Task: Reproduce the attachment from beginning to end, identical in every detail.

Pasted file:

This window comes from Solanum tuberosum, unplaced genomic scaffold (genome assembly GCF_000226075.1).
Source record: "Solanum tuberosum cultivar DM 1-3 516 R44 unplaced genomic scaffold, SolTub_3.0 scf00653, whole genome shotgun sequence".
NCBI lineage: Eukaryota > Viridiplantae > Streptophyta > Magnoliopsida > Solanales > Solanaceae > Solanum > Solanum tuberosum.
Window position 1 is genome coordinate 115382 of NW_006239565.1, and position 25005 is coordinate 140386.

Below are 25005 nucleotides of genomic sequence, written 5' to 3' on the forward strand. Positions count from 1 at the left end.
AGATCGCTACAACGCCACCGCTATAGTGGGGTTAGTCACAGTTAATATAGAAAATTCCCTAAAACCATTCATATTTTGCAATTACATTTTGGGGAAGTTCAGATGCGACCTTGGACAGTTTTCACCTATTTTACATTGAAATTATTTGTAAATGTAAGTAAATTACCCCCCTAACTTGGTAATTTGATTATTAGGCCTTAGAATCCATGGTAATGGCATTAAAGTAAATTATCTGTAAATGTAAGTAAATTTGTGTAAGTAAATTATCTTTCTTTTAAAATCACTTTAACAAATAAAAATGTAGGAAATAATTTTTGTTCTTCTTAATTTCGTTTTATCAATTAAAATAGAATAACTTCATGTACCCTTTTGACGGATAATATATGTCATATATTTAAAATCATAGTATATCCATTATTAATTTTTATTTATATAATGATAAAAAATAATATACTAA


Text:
This window comes from Solanum tuberosum, unplaced genomic scaffold (genome assembly GCF_000226075.1).
Source record: "Solanum tuberosum cultivar DM 1-3 516 R44 unplaced genomic scaffold, SolTub_3.0 scf00653, whole genome shotgun sequence".
NCBI lineage: Eukaryota > Viridiplantae > Streptophyta > Magnoliopsida > Solanales > Solanaceae > Solanum > Solanum tuberosum.
Window position 1 is genome coordinate 115382 of NW_006239565.1, and position 25005 is coordinate 140386.

Below are 25005 nucleotides of genomic sequence, written 5' to 3' on the forward strand. Positions count from 1 at the left end.
AGATCGCTACAACGCCACCGCTATAGTGGGGTTAGTCACAGTTAATATAGAAAATTCCCTAAAACCATTCATATTTTGCAATTACATTTTGGGGAAGTTCAGATGCGACCTTGGACAGTTTTCACCTATTTTACATTGAAATTATTTGTAAATGTAAGTAAATTACCCCCCTAACTTGGTAATTTGATTATTAGGCCTTAGAATCCATGGTAATGGCATTAAAGTAAATTATCTGTAAATGTAAGTAAATTTGTGTAAGTAAATTATCTTTCTTTTAAAATCACTTTAACAAATAAAAATGTAGGAAATAATTTTTGTTCTTCTTAATTTCGTTTTATCAATTAAAATAGAATAACTTCATGTACCCTTTTGACGGATAATATATGTCATATATTTAAAATCATAGTATATCCATTATTAATTTTTATTTATATAATGATAAAAAATAATATACTAA